Sunday, November 1, 2015

Superforecasters - what does it take to be great?

If there is one new book to read for investment management, Superforecasting: The Art and Science of Prediction by Philip Tetlock and Dan Gardner is the one. They never mention investment management or finance, but the insights from their work on "superforecasters" is extremely useful and will help anyone who has to make predictions for a living. Professor Tetlock has had one of the more interesting research careers with a focus on how well forecasters actually perform with real questions of high uncertainty. His conclusion in earlier work is that most are poor forecasters. 

The current book talks about a long term project which uses volunteers to make tournament forecasts on a wide range of topics. It was part of a large government project to see if superforecasters could be found, analyzed, and natured. It is a deep work that has been ongoing for years, but tells us that good forecasting can be made and the characteristics of the forecasters can be measured. Unfortunately, the number of great forecasters is small. The good news is that forecaster who work at can get better and there are a set of characteristics for those who are good.

The heart of the work is finding and analyzing those individuals who have good skills. The authors were able to identify these key skills for forecasting through grouping those who have done well in the tournaments. Some of these skills may be very intuitive yet the combination across four major areas tells us what we should be looking for in forecasters. 

Good forecasters have these skills or traits:

Philosophical outlook - They have an overall philosophical outlook to the problem of forecasting.
  • Cautious  - The good forecasters are cautious and not quick to reach conclusions. They realize that nothing is certain.
  • Humble  - They are humble and understand that they are likely to fail and that they do have limitations. The world is complex and hard to know.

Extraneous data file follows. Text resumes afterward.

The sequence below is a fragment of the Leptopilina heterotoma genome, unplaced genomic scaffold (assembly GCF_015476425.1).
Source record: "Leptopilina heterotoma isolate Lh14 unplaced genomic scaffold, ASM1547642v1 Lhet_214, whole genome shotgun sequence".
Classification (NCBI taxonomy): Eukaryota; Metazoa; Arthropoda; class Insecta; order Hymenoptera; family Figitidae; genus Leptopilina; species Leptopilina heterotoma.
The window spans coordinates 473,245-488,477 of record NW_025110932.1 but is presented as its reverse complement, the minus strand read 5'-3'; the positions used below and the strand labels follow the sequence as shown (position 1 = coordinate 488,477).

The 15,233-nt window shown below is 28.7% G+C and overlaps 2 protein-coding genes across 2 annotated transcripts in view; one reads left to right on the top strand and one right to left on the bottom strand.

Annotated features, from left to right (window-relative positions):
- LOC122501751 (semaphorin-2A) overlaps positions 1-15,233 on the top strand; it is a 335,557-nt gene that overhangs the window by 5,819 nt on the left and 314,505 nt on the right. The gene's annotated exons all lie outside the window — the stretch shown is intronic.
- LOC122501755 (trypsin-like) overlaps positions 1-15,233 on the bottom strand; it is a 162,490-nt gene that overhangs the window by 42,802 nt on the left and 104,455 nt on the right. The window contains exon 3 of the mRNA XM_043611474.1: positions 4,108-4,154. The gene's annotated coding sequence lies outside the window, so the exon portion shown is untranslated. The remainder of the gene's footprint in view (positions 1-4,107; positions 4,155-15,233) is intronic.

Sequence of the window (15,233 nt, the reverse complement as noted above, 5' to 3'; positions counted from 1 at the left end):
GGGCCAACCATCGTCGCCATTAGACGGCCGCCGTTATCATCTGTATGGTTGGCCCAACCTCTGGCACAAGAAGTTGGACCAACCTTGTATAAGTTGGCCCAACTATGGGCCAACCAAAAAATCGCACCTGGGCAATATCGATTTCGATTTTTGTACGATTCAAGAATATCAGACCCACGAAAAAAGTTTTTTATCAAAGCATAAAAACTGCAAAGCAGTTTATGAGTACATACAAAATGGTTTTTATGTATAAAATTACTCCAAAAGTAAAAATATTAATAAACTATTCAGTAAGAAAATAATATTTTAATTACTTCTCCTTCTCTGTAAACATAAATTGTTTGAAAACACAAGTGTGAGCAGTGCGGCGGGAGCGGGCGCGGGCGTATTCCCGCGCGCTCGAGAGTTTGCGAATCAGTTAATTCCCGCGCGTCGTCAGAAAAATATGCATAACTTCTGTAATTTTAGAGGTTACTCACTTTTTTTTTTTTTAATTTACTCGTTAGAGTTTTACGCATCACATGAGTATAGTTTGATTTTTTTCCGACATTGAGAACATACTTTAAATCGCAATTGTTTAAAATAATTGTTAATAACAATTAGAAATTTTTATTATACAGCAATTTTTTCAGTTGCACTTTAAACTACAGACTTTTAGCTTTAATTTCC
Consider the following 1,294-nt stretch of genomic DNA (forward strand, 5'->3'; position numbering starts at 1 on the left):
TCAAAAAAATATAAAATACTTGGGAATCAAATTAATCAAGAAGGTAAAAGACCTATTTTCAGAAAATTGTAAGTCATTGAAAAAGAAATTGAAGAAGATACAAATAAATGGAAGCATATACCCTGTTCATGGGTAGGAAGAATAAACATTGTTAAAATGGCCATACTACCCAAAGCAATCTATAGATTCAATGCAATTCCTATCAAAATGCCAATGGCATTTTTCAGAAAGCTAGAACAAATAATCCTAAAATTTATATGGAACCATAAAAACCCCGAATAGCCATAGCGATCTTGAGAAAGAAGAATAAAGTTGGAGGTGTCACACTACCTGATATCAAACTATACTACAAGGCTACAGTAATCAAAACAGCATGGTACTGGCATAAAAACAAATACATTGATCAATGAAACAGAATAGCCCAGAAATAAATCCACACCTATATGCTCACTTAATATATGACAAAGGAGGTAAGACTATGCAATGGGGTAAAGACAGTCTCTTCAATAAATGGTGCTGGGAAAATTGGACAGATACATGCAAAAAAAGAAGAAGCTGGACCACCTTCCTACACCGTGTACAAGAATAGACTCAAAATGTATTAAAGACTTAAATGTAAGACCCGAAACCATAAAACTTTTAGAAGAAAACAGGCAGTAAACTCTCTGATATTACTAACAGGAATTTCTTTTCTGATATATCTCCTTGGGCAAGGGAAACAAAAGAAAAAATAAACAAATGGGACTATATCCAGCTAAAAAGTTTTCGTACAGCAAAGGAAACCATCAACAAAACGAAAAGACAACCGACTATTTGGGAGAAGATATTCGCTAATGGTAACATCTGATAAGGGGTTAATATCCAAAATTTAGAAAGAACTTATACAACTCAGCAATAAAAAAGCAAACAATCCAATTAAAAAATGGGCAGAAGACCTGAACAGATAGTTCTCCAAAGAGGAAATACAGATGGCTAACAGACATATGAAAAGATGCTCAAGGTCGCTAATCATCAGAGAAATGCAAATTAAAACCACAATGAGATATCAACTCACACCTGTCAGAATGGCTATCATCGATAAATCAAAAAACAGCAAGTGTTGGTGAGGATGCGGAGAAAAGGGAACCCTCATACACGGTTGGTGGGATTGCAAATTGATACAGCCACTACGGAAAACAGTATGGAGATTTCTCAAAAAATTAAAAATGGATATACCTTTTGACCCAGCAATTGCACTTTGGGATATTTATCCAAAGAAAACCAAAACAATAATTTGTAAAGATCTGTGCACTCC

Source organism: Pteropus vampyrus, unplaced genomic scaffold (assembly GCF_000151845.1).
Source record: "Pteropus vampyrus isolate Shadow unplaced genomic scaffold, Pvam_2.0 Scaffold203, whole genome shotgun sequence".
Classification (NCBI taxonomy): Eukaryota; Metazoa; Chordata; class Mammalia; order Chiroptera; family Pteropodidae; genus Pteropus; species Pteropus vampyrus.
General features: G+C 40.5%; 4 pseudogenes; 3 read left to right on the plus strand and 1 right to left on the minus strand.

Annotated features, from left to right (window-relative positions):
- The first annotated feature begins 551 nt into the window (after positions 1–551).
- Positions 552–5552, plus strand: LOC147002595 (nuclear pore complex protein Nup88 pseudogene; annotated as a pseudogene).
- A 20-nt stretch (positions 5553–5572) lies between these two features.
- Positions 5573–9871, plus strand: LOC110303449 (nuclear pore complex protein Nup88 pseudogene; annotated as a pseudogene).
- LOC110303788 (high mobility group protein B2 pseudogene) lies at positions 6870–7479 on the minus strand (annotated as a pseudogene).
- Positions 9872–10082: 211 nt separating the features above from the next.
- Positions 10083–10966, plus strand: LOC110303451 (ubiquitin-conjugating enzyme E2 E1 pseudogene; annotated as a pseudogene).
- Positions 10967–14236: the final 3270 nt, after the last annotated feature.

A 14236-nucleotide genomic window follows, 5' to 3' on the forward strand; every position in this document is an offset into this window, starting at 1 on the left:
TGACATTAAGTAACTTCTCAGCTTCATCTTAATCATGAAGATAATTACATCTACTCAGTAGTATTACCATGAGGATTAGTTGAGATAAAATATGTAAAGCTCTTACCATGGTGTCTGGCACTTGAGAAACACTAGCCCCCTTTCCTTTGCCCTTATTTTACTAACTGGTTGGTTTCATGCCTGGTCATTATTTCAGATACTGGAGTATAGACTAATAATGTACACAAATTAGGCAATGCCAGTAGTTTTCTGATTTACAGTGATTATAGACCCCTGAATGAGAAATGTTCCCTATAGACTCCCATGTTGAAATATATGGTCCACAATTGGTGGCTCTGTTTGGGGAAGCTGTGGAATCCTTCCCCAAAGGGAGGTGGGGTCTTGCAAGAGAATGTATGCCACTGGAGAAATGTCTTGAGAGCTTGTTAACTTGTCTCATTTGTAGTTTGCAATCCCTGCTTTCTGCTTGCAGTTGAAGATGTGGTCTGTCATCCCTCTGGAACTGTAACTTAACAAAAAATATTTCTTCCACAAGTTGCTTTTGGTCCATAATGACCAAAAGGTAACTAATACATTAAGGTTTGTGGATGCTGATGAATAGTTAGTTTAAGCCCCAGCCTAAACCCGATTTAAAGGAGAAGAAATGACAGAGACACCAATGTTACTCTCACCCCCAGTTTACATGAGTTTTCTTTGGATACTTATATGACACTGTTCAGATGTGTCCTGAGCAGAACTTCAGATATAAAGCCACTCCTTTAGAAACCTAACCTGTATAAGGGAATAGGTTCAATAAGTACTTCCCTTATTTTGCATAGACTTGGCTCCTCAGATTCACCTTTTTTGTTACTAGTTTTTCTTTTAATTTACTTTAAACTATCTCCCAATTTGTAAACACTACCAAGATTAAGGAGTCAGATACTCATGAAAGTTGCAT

• Non-deterministic - The forecasters have a strong sense that events may not be easily understood through simple cause and effect. Things happen.

Abilities and thinking styles - There is a specific style of thinking that makes for better forecasting.
  • Actively open-minded - Everything should be tested. There are no strongly held beliefs.
  • Intelligent and knowledgeable -The good forecasters are naturally curious.
  • Reflective -The good forecasters are their own worst critics. They will second guess and challenge themselves. 
  • Numerate -They may not be quants, but they are comfortable with numbers.

Methods of forecasting - Good forecasters follow a structure for making their bets.
  • Pragmatic -They are not ideologues and not wedded to an agenda or view.
  • Analytical -They can hold and measure other points of view.
  • Dragon-eyed -They have the ability to take other views and synthesize to a new perspective.
  • Probabilistic -They can think in terms of odds or degrees of maybe.
  • Thoughtful updaters  - When provided new evidence and data, they will change their view.
  • Good intuitive psychologists -Good forecasters can check for biases and discount emotional point of view.

Work Ethic -
  • A growth mindset - Good forecasters believe that hard work will make hem better forecasters.
  • Grit - There is a determination to seek the truth and the answer to problems.
Superforecasting is easy to read but filled with useful information. It takes complex issues and make them easy to understand and show that great forecasting is not innate but can be learned and developed like other skills.

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